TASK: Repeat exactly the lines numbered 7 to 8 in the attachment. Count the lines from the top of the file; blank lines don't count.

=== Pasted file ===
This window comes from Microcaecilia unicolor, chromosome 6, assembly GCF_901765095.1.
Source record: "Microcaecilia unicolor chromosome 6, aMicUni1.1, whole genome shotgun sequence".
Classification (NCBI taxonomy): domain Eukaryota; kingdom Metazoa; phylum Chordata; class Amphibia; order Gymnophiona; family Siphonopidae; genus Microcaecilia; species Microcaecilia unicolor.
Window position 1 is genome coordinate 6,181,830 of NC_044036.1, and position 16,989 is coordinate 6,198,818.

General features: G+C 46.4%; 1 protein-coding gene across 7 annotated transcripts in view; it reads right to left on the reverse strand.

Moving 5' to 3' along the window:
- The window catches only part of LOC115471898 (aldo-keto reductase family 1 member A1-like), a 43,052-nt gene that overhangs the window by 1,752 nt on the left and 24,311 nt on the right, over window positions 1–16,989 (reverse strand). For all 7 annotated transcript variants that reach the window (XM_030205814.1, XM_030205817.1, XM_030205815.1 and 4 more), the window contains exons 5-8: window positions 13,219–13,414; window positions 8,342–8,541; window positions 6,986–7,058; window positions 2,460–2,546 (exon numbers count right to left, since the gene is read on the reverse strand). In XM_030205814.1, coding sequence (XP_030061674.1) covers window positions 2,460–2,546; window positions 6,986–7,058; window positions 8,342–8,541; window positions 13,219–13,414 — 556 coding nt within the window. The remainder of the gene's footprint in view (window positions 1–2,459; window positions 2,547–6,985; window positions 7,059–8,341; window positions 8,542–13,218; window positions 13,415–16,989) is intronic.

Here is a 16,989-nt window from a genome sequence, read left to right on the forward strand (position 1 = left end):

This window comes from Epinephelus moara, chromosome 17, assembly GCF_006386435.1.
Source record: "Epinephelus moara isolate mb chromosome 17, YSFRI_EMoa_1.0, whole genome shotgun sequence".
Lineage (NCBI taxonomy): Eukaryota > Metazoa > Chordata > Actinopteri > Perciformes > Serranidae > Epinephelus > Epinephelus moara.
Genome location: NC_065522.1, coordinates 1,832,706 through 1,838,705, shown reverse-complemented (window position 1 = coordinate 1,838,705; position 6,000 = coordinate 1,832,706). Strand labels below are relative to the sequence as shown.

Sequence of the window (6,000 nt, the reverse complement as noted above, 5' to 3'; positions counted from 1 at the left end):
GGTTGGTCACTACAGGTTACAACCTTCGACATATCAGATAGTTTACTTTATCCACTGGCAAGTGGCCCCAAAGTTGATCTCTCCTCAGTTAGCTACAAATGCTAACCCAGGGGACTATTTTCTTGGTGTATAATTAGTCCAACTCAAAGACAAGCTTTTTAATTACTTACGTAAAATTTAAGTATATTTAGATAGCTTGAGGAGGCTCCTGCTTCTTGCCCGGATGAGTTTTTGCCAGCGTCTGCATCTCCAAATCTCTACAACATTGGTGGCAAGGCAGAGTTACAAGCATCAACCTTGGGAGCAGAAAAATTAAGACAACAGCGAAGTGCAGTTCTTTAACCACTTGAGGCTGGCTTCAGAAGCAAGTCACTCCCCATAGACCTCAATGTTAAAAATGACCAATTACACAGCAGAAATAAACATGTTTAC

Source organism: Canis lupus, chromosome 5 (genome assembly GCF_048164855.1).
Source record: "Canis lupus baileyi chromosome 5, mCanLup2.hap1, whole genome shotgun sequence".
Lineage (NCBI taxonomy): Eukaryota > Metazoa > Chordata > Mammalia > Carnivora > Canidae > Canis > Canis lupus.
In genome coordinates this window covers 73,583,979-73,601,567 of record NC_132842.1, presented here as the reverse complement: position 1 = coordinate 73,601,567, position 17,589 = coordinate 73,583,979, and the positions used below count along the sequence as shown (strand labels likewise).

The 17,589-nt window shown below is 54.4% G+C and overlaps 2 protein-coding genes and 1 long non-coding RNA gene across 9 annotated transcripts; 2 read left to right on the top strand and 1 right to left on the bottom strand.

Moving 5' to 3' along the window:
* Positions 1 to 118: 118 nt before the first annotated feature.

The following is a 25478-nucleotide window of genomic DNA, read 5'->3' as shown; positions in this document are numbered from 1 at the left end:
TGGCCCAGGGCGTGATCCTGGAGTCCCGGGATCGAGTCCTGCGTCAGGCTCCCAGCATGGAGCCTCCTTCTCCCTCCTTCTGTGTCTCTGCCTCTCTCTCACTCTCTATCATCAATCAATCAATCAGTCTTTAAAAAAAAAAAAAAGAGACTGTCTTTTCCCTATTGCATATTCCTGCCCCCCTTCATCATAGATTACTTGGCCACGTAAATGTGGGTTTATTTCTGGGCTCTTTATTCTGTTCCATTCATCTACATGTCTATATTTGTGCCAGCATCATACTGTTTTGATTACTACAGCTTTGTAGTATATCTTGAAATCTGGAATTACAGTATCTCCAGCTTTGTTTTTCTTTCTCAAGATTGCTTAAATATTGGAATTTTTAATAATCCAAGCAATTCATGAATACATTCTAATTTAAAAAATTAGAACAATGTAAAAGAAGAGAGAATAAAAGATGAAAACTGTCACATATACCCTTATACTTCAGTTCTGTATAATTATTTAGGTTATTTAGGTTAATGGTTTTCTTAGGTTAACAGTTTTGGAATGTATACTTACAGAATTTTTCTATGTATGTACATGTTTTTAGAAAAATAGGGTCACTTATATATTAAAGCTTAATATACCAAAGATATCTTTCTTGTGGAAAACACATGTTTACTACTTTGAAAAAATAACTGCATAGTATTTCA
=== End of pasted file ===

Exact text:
- The window catches only part of LOC115471898 (aldo-keto reductase family 1 member A1-like), a 43,052-nt gene that overhangs the window by 1,752 nt on the left and 24,311 nt on the right, over window positions 1–16,989 (reverse strand). For all 7 annotated transcript variants that reach the window (XM_030205814.1, XM_030205817.1, XM_030205815.1 and 4 more), the window contains exons 5-8: window positions 13,219–13,414; window positions 8,342–8,541; window positions 6,986–7,058; window positions 2,460–2,546 (exon numbers count right to left, since the gene is read on the reverse strand). In XM_030205814.1, coding sequence (XP_030061674.1) covers window positions 2,460–2,546; window positions 6,986–7,058; window positions 8,342–8,541; window positions 13,219–13,414 — 556 coding nt within the window. The remainder of the gene's footprint in view (window positions 1–2,459; window positions 2,547–6,985; window positions 7,059–8,341; window positions 8,542–13,218; window positions 13,415–16,989) is intronic.

Here is a 16,989-nt window from a genome sequence, read left to right on the forward strand (position 1 = left end):